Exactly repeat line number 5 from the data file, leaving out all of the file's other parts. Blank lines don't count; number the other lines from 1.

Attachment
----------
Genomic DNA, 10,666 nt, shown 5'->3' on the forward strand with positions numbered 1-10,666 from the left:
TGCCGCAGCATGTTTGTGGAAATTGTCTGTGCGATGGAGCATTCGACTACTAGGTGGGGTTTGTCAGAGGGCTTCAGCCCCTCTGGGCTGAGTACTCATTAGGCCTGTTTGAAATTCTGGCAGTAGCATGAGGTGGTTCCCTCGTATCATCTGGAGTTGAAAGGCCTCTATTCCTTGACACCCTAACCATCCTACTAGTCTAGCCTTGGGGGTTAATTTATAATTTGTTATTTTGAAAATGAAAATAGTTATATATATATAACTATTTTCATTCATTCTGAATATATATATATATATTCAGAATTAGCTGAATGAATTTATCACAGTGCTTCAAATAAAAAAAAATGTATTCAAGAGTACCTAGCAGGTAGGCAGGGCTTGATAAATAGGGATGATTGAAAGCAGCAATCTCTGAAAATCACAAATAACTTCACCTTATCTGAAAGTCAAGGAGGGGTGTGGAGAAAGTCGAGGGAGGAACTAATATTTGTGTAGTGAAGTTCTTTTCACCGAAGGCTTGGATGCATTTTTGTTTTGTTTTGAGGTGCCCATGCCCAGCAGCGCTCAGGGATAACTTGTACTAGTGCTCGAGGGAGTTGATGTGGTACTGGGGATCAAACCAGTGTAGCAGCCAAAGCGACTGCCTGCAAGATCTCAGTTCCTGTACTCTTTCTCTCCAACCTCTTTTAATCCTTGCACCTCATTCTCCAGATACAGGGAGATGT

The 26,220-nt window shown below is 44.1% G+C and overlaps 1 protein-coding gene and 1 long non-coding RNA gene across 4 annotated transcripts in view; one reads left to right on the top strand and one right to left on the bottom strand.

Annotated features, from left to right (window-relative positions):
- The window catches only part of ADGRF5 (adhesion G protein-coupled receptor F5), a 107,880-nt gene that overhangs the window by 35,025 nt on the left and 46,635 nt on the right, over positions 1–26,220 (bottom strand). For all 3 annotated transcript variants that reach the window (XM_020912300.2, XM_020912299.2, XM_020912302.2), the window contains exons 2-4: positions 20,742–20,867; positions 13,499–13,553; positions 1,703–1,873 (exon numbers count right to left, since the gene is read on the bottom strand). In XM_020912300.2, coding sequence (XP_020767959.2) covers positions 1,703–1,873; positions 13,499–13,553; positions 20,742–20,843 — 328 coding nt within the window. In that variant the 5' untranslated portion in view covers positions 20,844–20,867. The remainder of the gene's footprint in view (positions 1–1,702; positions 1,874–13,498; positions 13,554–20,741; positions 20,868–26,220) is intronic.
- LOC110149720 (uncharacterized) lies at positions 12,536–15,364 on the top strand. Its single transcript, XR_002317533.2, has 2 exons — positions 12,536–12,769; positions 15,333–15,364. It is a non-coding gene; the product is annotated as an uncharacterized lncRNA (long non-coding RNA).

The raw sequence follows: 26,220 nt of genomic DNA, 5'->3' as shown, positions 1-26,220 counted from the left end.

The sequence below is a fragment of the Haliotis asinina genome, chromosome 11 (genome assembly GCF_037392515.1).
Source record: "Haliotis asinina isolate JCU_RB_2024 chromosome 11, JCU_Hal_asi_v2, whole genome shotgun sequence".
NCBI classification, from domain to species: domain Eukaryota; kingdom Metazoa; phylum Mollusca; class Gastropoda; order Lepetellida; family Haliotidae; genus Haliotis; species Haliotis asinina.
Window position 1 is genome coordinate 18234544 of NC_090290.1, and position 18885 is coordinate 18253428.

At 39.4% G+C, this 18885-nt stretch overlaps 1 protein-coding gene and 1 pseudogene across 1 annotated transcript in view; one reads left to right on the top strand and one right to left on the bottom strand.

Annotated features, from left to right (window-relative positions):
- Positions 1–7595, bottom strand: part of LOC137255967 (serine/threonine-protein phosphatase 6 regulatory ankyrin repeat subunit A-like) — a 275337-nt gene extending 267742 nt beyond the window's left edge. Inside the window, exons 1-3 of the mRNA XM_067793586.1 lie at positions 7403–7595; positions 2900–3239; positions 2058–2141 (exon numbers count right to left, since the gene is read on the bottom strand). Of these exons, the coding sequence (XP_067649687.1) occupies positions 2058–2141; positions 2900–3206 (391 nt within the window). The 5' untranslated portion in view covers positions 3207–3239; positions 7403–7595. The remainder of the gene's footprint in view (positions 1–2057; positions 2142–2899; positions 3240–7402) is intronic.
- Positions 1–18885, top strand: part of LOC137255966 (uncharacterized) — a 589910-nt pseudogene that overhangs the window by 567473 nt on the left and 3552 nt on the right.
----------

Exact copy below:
- The window catches only part of ADGRF5 (adhesion G protein-coupled receptor F5), a 107,880-nt gene that overhangs the window by 35,025 nt on the left and 46,635 nt on the right, over positions 1–26,220 (bottom strand). For all 3 annotated transcript variants that reach the window (XM_020912300.2, XM_020912299.2, XM_020912302.2), the window contains exons 2-4: positions 20,742–20,867; positions 13,499–13,553; positions 1,703–1,873 (exon numbers count right to left, since the gene is read on the bottom strand). In XM_020912300.2, coding sequence (XP_020767959.2) covers positions 1,703–1,873; positions 13,499–13,553; positions 20,742–20,843 — 328 coding nt within the window. In that variant the 5' untranslated portion in view covers positions 20,844–20,867. The remainder of the gene's footprint in view (positions 1–1,702; positions 1,874–13,498; positions 13,554–20,741; positions 20,868–26,220) is intronic.